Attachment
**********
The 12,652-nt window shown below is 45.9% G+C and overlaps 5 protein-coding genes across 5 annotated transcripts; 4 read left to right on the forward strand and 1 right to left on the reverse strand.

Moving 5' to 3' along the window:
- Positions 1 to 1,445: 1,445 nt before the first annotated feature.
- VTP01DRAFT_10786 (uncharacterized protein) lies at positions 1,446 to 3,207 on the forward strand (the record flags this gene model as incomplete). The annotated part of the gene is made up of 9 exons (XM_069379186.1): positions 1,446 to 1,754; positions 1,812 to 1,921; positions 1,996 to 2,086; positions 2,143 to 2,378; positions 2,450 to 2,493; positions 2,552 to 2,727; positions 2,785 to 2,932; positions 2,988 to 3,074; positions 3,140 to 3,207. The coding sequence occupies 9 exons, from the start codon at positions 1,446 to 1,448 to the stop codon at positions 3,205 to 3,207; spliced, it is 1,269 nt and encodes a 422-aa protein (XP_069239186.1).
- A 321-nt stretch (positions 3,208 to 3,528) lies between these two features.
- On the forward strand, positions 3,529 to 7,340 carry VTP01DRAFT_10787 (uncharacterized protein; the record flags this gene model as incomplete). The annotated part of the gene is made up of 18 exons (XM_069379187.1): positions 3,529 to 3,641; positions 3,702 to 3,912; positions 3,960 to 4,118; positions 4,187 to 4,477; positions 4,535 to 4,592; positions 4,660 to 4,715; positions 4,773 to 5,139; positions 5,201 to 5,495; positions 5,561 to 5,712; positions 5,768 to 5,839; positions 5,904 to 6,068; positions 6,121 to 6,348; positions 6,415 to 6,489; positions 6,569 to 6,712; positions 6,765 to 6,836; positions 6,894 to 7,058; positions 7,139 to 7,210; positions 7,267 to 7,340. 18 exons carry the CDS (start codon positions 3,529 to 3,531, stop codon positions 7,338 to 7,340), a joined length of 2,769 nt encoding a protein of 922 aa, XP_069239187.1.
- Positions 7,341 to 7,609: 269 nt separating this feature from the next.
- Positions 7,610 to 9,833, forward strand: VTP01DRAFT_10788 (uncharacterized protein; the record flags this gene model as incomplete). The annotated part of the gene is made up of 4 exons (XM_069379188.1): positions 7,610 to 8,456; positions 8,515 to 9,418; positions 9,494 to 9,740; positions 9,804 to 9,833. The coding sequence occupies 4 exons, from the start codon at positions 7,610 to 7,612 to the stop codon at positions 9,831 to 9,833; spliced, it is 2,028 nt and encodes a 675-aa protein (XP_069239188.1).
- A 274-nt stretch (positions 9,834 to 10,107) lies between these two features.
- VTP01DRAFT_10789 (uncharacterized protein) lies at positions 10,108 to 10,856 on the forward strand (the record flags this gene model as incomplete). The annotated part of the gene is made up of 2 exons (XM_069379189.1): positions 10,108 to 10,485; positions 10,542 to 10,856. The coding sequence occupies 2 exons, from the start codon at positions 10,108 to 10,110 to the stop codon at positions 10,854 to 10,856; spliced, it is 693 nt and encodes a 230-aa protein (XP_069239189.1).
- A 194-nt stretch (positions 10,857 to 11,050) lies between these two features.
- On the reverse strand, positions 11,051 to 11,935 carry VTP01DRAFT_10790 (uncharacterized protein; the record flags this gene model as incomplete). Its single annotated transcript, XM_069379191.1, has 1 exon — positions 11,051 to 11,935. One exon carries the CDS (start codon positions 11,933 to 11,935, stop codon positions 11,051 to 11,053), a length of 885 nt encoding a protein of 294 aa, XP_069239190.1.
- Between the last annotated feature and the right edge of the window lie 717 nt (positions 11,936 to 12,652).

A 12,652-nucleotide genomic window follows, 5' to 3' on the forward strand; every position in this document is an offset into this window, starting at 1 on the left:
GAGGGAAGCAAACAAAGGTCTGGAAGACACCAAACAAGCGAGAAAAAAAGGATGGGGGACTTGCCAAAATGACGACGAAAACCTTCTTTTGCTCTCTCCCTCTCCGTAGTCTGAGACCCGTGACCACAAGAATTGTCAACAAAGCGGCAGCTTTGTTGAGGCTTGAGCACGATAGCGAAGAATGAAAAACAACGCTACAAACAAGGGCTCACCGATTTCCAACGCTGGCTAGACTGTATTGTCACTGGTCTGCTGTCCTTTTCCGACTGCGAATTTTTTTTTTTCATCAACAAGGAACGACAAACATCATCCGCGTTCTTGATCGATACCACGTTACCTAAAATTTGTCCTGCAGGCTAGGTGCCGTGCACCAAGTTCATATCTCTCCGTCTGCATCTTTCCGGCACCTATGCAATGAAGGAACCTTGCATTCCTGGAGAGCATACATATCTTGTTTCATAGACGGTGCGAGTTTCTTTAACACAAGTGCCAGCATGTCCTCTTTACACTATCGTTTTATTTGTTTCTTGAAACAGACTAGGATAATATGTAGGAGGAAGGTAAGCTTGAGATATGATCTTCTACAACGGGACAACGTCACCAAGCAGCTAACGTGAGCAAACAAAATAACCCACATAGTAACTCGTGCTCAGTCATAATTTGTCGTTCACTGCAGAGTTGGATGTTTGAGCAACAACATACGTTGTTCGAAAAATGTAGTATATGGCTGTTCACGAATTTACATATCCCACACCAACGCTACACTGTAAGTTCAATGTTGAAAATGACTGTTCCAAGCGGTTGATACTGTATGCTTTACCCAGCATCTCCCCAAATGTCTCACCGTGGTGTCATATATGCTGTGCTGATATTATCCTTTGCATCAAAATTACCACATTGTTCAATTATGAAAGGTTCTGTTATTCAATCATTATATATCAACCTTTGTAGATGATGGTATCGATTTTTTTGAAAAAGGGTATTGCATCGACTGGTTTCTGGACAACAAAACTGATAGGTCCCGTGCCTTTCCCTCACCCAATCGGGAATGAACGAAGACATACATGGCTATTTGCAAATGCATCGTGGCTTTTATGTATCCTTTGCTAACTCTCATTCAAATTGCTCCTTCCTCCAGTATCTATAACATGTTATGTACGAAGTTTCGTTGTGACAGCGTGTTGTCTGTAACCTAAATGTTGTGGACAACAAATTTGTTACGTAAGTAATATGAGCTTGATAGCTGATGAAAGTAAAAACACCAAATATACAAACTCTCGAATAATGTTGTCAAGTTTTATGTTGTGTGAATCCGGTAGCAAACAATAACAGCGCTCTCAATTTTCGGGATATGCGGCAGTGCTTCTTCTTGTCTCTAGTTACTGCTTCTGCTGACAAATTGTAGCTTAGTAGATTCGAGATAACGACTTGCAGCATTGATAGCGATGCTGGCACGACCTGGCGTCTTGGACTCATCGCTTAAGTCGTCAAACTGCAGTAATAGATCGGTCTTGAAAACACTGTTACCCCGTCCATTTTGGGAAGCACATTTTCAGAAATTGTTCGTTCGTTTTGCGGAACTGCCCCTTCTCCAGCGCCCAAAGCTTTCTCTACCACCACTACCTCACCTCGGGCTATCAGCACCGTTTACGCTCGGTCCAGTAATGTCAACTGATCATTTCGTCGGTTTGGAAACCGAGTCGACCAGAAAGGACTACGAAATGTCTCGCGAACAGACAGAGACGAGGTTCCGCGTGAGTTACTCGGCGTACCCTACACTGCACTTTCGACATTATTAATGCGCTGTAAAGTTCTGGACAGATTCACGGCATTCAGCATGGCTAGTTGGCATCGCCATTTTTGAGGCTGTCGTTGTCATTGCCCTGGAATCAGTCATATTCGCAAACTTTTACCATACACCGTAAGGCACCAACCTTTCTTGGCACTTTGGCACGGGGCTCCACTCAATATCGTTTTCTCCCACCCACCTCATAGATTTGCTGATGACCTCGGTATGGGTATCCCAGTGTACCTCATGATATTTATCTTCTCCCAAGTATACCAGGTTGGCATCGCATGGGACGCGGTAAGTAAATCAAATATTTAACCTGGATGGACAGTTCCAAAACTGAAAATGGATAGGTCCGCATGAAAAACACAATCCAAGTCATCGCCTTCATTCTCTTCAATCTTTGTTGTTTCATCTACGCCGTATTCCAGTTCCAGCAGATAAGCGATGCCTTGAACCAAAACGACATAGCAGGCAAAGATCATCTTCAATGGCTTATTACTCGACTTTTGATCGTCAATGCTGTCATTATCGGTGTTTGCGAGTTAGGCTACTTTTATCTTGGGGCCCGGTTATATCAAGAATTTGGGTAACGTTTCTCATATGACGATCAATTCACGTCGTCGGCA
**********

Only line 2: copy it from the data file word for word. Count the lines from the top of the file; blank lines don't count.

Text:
Moving 5' to 3' along the window: